Slept in until 8:30 this morning!
My only plans thus far today are to go to work and do laundry for two shows that are playing currently, the gym, and then Powell’s (30% off sale today on everything, if you’re a “Friend or Family” of the store! Yay!).
I don’t need to spend more money on books.
Date: February 21, 2016
Days Spent on Project: 1096
Location: NW Portland, OR
Person I would have sent it to: TBD
Music I listened to while sewing: More of Sia’s new album and why not!? It’s really good.
“I’m Alive,” “Unstoppable,” “One Million Bullets,” “Cheap Thrills;” I’m loving all of it.
Thoughts/Feelings behind the block: I spent the evening watching this interview between Audra McDonald (amazing theater legend) and Shanice Williams (the 19 year old who played Dorothy on NBC’s The Wiz Live last December).
Here’s the link. Watch it. It’s about 55 minutes of pearls of wisdom being dropped, almost every minute.
But, if you don’t have the time, here’s a quote:
“I think I probably touched on it a little bit earlier. Um, while I was at Juilliard- I’ve made no secret of it- while I was at Juilliard, I didn’t have the best time. I was very confused while I was at Juilliard. And I came to Juilliard because they accepted me and because it was New York and because it was- what I thought was- you know, the closest to Broadway I could get. Um, but what I didn’t realize is that I’d been accepted into a very classical program and, so- uh- I felt that I was on, not on my right path, and studying all of this classical music and opera, which is… I didn’t want it. And I didn’t feel good about it. I didn’t feel good about myself artistically. And, I was like; I’m so close to Broadway. Broadway’s right there! That’s Broadway! That’s the street: Broadway!
Finally! You know?
But I felt like I’d never been further away from it.
So, in the end, what Juilliard taught me was that there was another side of my voice that I hadn’t discovered yet. And, once I did finally discover this classical sound- once I did get out into the world- that helped to inform all that my voice was, which I hadn’t really experienced until that point.
But, if I’d not gone to Juilliard, I wouldn’t have discovered that I had high notes, I wouldn’t have discovered that my voice could be this other thing, you know?
Not that I’m a classical singer, but that training at Juilliard- um- helped me to discover my true voice.”
Wow, does this hit home. And, no, it isn’t a condemnation of Juilliard (I didn’t go there). Nor is it a condemnation of the Yale School of Drama (I did go there). As I explained it to someone here in Portland last summer: I’m intensely proud that I went to the YSD. I’m proud of my education. I’m proud of the work I did there. I’m proud that going there did help get me to New York and did get me work (through the connections I made there).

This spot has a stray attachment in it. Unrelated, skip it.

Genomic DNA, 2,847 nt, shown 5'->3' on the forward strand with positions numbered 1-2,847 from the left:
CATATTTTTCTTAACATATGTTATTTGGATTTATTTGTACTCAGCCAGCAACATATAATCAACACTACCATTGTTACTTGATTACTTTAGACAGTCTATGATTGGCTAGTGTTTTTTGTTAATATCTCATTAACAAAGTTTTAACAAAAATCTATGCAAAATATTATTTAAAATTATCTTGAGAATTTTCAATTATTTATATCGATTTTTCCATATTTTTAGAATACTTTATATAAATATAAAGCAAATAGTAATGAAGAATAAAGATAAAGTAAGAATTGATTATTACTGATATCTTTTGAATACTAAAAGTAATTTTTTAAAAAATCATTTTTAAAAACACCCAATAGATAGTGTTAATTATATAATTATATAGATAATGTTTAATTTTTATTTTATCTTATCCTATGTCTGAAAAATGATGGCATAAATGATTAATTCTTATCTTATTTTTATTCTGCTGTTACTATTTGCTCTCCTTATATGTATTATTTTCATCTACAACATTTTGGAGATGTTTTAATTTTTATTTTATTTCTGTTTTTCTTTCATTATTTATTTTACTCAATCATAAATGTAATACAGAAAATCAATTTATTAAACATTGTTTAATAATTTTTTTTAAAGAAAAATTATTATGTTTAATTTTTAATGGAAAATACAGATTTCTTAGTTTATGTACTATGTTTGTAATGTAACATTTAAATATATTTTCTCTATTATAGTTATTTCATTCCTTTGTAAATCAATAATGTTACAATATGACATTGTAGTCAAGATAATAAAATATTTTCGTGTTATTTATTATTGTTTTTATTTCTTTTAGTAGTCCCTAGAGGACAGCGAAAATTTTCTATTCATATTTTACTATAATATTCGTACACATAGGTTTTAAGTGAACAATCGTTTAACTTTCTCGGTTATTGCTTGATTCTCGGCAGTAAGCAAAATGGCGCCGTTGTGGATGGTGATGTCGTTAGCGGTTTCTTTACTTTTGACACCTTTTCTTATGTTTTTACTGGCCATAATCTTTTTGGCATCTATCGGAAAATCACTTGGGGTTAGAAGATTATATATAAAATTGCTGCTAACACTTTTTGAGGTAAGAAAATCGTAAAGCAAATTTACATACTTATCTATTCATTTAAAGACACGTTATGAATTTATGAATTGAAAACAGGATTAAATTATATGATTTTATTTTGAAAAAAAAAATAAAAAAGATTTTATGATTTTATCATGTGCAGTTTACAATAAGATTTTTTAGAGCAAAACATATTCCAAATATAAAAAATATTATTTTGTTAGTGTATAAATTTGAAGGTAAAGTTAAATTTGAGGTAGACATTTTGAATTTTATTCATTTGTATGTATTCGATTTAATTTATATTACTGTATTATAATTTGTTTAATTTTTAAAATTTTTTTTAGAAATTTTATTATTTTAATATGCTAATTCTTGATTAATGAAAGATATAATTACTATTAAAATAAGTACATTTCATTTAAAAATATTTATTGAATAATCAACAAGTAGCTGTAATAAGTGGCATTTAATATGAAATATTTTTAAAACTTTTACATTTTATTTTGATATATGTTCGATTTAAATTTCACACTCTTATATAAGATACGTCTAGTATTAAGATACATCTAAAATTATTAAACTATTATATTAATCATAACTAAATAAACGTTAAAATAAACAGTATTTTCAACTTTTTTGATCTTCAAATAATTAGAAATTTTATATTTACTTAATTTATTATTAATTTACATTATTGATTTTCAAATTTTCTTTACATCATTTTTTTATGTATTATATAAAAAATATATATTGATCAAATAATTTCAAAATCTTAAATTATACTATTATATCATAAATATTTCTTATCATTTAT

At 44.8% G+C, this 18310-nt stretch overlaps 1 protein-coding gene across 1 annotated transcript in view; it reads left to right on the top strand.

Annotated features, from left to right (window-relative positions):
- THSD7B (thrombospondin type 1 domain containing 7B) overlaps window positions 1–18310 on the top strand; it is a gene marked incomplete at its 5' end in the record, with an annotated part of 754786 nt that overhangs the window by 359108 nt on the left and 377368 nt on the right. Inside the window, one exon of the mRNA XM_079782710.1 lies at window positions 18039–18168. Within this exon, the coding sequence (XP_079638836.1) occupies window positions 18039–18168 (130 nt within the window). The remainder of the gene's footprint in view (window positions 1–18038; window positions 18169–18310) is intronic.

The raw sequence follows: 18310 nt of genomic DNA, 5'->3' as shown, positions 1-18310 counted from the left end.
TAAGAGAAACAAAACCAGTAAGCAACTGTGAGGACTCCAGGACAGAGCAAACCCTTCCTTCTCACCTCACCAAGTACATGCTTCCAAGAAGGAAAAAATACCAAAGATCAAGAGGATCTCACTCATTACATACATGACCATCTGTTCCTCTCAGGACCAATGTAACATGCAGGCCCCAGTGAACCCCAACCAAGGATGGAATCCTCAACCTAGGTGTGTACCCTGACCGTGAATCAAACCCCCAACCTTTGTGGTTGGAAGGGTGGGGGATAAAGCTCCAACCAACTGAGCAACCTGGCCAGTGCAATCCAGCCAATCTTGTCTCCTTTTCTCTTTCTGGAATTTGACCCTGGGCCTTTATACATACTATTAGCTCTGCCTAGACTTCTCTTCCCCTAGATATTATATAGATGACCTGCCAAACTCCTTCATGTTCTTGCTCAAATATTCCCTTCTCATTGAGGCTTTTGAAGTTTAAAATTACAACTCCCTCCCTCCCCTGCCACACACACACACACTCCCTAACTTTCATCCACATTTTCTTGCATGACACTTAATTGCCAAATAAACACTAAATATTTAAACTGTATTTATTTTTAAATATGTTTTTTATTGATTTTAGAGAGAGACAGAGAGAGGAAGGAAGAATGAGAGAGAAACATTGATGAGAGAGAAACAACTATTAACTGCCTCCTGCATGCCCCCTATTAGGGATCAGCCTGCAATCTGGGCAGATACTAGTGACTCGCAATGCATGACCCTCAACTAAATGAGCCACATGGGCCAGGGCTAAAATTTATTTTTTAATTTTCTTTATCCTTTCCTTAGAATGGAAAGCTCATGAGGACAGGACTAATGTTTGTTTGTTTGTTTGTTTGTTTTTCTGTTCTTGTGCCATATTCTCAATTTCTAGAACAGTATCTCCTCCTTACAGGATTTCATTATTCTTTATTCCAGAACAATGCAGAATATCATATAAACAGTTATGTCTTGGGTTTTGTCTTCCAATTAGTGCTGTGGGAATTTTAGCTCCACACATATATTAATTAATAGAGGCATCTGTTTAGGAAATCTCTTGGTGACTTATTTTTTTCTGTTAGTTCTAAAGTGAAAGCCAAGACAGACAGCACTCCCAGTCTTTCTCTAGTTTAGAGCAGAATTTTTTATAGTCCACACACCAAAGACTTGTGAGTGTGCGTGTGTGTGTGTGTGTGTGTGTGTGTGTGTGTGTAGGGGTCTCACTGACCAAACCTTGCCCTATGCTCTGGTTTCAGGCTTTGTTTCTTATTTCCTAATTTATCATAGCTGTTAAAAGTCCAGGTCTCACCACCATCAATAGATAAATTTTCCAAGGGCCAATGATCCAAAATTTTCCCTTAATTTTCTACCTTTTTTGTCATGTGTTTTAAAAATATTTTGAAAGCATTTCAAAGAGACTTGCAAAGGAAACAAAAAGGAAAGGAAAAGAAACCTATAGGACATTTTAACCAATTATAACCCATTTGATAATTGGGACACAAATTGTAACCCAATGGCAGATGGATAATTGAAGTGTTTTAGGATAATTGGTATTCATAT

I am not proud of how I felt there. I am not proud of how much my self-esteem dropped there. I am not proud that I let some people there made me question my worth as a theater artist, as a hopeful-designer, as a person, as a friend, as a gay man. I am not proud that I allowed myself to get knocked down so hard during my second semester that I felt I had to spend my entire third year proving myself in the most elementary ways, while I felt some of my classmates didn’t need to or want to.
I’m not proud that I felt being from the midwest and not from a wealthy family meant I would never be “good” at theater or design, because I started to believe theater was only for people who could “afford” to be poor.
I am a better, more well-rounded, more capable, more confident (it that makes sense), more experienced, more aware theater artist who can and will form opinions. And the opinions I form aren’t un-informed. And I will share them. And I can back them up. Because I went to the Yale School of Drama- and precisely because I felt so “off” there- I learned so much about what attracts me to the work and what my tastes are and can be and should be and I learned about quality and point of view and perspective and opinions.
I learned the difference between arrogance and confidence.
I also learned how learning to act and do the work and make choices can be seen as arrogance in other people.
Anyway, as torn as I am about my time at the Yale School of Drama, I have to admit I’m proud of the three years I spent in New Haven and their effects on the rest of my life. I do now, after ten years on the outside, look up to all those people who taught me and pushed me and helped shape me. It was confusing then, it was.
But I’m still learned from those three years. And I’m still learning who I am and what I can do and what I want to do.
And, in the end, doesn’t that mean I got an excellent education?